* People with kidney failure are unable to excrete aluminium, and yet they frequently have to be treated with compounds that contain aluminium. Aluminium accumulates in nerve cells that are particularly vulnerable in Alzheimer's disease. However, even after years of high exposure to aluminium, patients with kidney failure are no more likely to develop dementia or the hallmark pathological changes of Alzheimer's disease (Netter et al 1990).
                                    * Treatment with desferrioxamine (DFO), a drug which binds aluminium and removes it from the body, also has a major effect on iron stores in the body. Therefore the effects of DFO may have nothing to do with aluminium (Gomez et al 1998).
                                    * There have been many experimental studies on animals and on isolated cells showing that aluminium has toxic effects on the nervous system, but in almost all cases the doses of aluminium used were much higher than those occurring naturally in tissues (Gitelman 1988)."

                                    more: http://alzheimers.org.uk/site/scripts...

                                    1. re: taos

                                      My grandmother, two aunts, and my mother all died from or with alzheimer's. My grandmother imagrated to the US from Italy in the late 1800's. My youngest aunt just passed away without any sign of alzheimer's and lived to be the oldest of the siblings. I'm going to be hard pressed to believe they weren't all eating the same food made in the same cookware. I don't know if that cookware was aluminum or not. I'm not an aluminum cookware historian so I don't know how prevelent it was, if it was available at all back then. I know my mother cooked in copper bottemed Revereware which is stainless.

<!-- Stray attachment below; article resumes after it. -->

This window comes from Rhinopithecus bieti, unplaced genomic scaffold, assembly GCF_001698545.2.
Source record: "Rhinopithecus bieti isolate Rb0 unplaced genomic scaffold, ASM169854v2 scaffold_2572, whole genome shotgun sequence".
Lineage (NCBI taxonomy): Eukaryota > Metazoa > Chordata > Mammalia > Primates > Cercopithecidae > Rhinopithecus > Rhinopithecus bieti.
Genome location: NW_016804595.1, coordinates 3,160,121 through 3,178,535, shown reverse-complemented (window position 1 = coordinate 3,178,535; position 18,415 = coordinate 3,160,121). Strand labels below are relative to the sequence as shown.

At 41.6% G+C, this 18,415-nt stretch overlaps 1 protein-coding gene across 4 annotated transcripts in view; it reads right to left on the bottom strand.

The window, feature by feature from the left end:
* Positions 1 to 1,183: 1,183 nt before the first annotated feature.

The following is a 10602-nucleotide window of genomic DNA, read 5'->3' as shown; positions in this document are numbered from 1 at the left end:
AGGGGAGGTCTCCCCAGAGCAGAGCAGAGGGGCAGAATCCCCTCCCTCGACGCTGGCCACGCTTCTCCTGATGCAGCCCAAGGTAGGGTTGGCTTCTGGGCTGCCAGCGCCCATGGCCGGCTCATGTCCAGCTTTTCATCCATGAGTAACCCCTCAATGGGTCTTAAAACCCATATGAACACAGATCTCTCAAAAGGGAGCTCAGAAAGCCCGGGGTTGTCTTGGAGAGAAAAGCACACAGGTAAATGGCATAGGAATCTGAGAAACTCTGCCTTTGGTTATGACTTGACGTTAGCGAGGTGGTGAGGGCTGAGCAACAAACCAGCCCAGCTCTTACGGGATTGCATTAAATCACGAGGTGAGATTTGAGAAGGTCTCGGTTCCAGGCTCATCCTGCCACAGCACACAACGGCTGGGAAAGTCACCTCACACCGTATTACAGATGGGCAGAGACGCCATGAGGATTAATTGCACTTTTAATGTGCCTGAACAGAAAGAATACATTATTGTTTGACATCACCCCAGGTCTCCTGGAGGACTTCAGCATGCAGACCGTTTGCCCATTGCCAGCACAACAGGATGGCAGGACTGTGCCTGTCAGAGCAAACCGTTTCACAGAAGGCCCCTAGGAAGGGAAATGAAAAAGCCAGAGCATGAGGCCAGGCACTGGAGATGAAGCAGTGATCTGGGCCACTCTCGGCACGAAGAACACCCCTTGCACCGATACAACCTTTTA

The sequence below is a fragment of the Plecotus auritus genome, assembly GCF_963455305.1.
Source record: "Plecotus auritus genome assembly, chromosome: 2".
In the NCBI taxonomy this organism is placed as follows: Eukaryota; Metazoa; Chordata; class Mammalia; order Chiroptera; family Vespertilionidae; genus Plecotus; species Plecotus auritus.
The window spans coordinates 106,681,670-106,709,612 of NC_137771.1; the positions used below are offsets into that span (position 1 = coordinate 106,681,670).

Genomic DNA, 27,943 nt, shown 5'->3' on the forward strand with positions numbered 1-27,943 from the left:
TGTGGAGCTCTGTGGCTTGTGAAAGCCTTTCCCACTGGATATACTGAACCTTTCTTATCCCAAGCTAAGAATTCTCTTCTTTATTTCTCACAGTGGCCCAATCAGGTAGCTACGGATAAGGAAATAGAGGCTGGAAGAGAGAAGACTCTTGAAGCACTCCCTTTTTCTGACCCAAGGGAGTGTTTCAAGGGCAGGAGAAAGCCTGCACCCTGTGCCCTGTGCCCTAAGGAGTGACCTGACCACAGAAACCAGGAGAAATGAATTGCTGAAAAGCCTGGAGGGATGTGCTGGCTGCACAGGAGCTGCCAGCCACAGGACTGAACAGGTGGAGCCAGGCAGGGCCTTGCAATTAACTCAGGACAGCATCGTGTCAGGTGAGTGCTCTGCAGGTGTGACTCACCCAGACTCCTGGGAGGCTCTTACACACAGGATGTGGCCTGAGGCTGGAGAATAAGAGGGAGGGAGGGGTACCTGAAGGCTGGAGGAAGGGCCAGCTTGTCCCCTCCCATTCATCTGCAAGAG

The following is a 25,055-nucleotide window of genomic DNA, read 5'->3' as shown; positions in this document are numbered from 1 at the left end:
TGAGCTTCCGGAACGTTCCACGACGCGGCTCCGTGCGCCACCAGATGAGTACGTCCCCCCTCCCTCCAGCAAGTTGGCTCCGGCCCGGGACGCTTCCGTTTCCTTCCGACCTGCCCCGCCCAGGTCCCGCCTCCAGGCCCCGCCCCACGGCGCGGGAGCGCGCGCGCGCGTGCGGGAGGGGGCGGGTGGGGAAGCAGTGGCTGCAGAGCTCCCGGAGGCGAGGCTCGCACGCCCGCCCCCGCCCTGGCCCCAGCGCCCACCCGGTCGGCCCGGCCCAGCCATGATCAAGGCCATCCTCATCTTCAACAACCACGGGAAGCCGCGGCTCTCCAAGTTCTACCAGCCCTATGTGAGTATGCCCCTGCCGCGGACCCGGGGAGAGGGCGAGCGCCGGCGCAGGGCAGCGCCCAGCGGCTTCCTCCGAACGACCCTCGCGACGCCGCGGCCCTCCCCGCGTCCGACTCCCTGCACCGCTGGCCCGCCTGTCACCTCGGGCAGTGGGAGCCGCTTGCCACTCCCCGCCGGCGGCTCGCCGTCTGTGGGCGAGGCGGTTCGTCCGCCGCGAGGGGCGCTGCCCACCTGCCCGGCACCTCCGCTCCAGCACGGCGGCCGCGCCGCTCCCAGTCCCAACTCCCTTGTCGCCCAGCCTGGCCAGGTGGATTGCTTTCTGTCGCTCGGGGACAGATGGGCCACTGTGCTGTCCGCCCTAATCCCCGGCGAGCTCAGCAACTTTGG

From what I've heard taking statons (sp?) for high cholestrol helps prevent alxheimers as well as anything.

                                  5. I'm opposed to aluminum cores because they can explode when used on electric ranges. I was lucky. I had two where the core overheated merely bowed the bottom of the pans. Other people report actual explosions which sent molten aluminum flying all over their kitchen.

                                    Going to cast iron or copper core.

                                    6 Replies
                                    1. re: dargie


                                      CPAC.gov reports from around 2000. None involve 'exploding'. All involve pans that were left to boil dry. In several cases it looks it was the bonding alloy the melted, not the aluminum disk.

                                      1. re: paulj

                                        Mine was full of water and pasta. And no, they didn't explode, but the noise they made was pretty terrifying and they rose up off the burner because the bottoms bowed so badly.

                                      2. re: dargie

                                        The melting point of aluminum is 1221F. Any food in a pan would catch fire way before the aluminum melted. I would take a very very careful look at any report of exploding molten fry pans before believing it. Aluminum by itself does not explode and at those temperatures there would be no water in the pan.